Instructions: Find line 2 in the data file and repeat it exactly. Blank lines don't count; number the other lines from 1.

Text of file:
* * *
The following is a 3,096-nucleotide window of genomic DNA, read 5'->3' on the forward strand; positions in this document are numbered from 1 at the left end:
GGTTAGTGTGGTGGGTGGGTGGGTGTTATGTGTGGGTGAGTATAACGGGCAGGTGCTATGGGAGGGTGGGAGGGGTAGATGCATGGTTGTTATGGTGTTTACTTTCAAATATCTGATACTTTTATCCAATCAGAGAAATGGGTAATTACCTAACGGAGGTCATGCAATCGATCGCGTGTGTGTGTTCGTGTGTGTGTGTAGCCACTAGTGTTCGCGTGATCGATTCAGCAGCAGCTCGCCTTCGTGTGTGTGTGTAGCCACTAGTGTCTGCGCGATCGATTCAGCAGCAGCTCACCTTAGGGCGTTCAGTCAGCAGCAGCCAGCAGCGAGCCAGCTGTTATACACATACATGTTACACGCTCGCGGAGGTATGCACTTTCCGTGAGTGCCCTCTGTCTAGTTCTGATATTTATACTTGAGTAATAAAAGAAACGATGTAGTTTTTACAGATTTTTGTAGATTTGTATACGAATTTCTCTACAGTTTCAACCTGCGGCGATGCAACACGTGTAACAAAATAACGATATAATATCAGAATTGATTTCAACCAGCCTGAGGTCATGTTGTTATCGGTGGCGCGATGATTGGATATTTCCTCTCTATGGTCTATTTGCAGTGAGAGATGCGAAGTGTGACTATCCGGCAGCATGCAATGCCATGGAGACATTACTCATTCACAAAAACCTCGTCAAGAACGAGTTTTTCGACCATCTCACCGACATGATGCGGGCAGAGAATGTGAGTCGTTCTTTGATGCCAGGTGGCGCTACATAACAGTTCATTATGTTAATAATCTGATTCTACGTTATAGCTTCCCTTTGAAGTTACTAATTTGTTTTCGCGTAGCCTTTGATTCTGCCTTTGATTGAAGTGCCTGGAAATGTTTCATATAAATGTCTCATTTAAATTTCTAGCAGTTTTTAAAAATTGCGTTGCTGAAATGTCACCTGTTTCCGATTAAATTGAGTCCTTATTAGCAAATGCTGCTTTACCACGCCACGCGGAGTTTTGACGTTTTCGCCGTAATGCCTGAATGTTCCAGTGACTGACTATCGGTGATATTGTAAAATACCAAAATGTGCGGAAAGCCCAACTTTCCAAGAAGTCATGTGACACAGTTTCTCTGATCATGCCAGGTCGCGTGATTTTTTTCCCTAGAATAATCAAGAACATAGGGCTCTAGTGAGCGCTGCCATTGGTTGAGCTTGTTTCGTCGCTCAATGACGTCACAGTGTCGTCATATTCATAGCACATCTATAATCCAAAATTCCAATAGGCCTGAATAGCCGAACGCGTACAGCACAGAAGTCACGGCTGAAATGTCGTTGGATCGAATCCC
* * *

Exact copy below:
GGTTAGTGTGGTGGGTGGGTGGGTGTTATGTGTGGGTGAGTATAACGGGCAGGTGCTATGGGAGGGTGGGAGGGGTAGATGCATGGTTGTTATGGTGTTTACTTTCAAATATCTGATACTTTTATCCAATCAGAGAAATGGGTAATTACCTAACGGAGGTCATGCAATCGATCGCGTGTGTGTGTTCGTGTGTGTGTGTAGCCACTAGTGTTCGCGTGATCGATTCAGCAGCAGCTCGCCTTCGTGTGTGTGTGTAGCCACTAGTGTCTGCGCGATCGATTCAGCAGCAGCTCACCTTAGGGCGTTCAGTCAGCAGCAGCCAGCAGCGAGCCAGCTGTTATACACATACATGTTACACGCTCGCGGAGGTATGCACTTTCCGTGAGTGCCCTCTGTCTAGTTCTGATATTTATACTTGAGTAATAAAAGAAACGATGTAGTTTTTACAGATTTTTGTAGATTTGTATACGAATTTCTCTACAGTTTCAACCTGCGGCGATGCAACACGTGTAACAAAATAACGATATAATATCAGAATTGATTTCAACCAGCCTGAGGTCATGTTGTTATCGGTGGCGCGATGATTGGATATTTCCTCTCTATGGTCTATTTGCAGTGAGAGATGCGAAGTGTGACTATCCGGCAGCATGCAATGCCATGGAGACATTACTCATTCACAAAAACCTCGTCAAGAACGAGTTTTTCGACCATCTCACCGACATGATGCGGGCAGAGAATGTGAGTCGTTCTTTGATGCCAGGTGGCGCTACATAACAGTTCATTATGTTAATAATCTGATTCTACGTTATAGCTTCCCTTTGAAGTTACTAATTTGTTTTCGCGTAGCCTTTGATTCTGCCTTTGATTGAAGTGCCTGGAAATGTTTCATATAAATGTCTCATTTAAATTTCTAGCAGTTTTTAAAAATTGCGTTGCTGAAATGTCACCTGTTTCCGATTAAATTGAGTCCTTATTAGCAAATGCTGCTTTACCACGCCACGCGGAGTTTTGACGTTTTCGCCGTAATGCCTGAATGTTCCAGTGACTGACTATCGGTGATATTGTAAAATACCAAAATGTGCGGAAAGCCCAACTTTCCAAGAAGTCATGTGACACAGTTTCTCTGATCATGCCAGGTCGCGTGATTTTTTTCCCTAGAATAATCAAGAACATAGGGCTCTAGTGAGCGCTGCCATTGGTTGAGCTTGTTTCGTCGCTCAATGACGTCACAGTGTCGTCATATTCATAGCACATCTATAATCCAAAATTCCAATAGGCCTGAATAGCCGAACGCGTACAGCACAGAAGTCACGGCTGAAATGTCGTTGGATCGAATCCC